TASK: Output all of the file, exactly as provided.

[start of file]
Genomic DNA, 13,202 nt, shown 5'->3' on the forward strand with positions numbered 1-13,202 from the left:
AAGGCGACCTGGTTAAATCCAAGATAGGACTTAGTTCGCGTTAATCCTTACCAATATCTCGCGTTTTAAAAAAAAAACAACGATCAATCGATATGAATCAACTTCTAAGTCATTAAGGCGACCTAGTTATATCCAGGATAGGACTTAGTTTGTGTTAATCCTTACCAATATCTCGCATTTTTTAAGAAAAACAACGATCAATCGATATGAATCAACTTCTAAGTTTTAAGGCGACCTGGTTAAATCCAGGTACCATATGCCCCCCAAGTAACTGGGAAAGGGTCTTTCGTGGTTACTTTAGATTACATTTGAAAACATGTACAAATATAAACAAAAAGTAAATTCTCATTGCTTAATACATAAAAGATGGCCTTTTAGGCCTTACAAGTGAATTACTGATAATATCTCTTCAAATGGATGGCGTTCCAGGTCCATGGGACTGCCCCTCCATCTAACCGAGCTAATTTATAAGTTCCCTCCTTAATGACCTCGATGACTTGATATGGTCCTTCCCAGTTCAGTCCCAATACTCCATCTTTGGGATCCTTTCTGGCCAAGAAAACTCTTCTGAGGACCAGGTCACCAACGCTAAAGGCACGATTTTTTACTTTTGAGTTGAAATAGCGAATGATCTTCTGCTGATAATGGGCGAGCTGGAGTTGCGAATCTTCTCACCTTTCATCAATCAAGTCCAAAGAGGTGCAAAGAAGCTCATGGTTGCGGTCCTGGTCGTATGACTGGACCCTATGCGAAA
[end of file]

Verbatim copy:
Genomic DNA, 13,202 nt, shown 5'->3' on the forward strand with positions numbered 1-13,202 from the left:
AAGGCGACCTGGTTAAATCCAAGATAGGACTTAGTTCGCGTTAATCCTTACCAATATCTCGCGTTTTAAAAAAAAAACAACGATCAATCGATATGAATCAACTTCTAAGTCATTAAGGCGACCTAGTTATATCCAGGATAGGACTTAGTTTGTGTTAATCCTTACCAATATCTCGCATTTTTTAAGAAAAACAACGATCAATCGATATGAATCAACTTCTAAGTTTTAAGGCGACCTGGTTAAATCCAGGTACCATATGCCCCCCAAGTAACTGGGAAAGGGTCTTTCGTGGTTACTTTAGATTACATTTGAAAACATGTACAAATATAAACAAAAAGTAAATTCTCATTGCTTAATACATAAAAGATGGCCTTTTAGGCCTTACAAGTGAATTACTGATAATATCTCTTCAAATGGATGGCGTTCCAGGTCCATGGGACTGCCCCTCCATCTAACCGAGCTAATTTATAAGTTCCCTCCTTAATGACCTCGATGACTTGATATGGTCCTTCCCAGTTCAGTCCCAATACTCCATCTTTGGGATCCTTTCTGGCCAAGAAAACTCTTCTGAGGACCAGGTCACCAACGCTAAAGGCACGATTTTTTACTTTTGAGTTGAAATAGCGAATGATCTTCTGCTGATAATGGGCGAGCTGGAGTTGCGAATCTTCTCACCTTTCATCAATCAAGTCCAAAGAGGTGCAAAGAAGCTCATGGTTGCGGTCCTGGTCGTATGACTGGACCCTATGCGAAA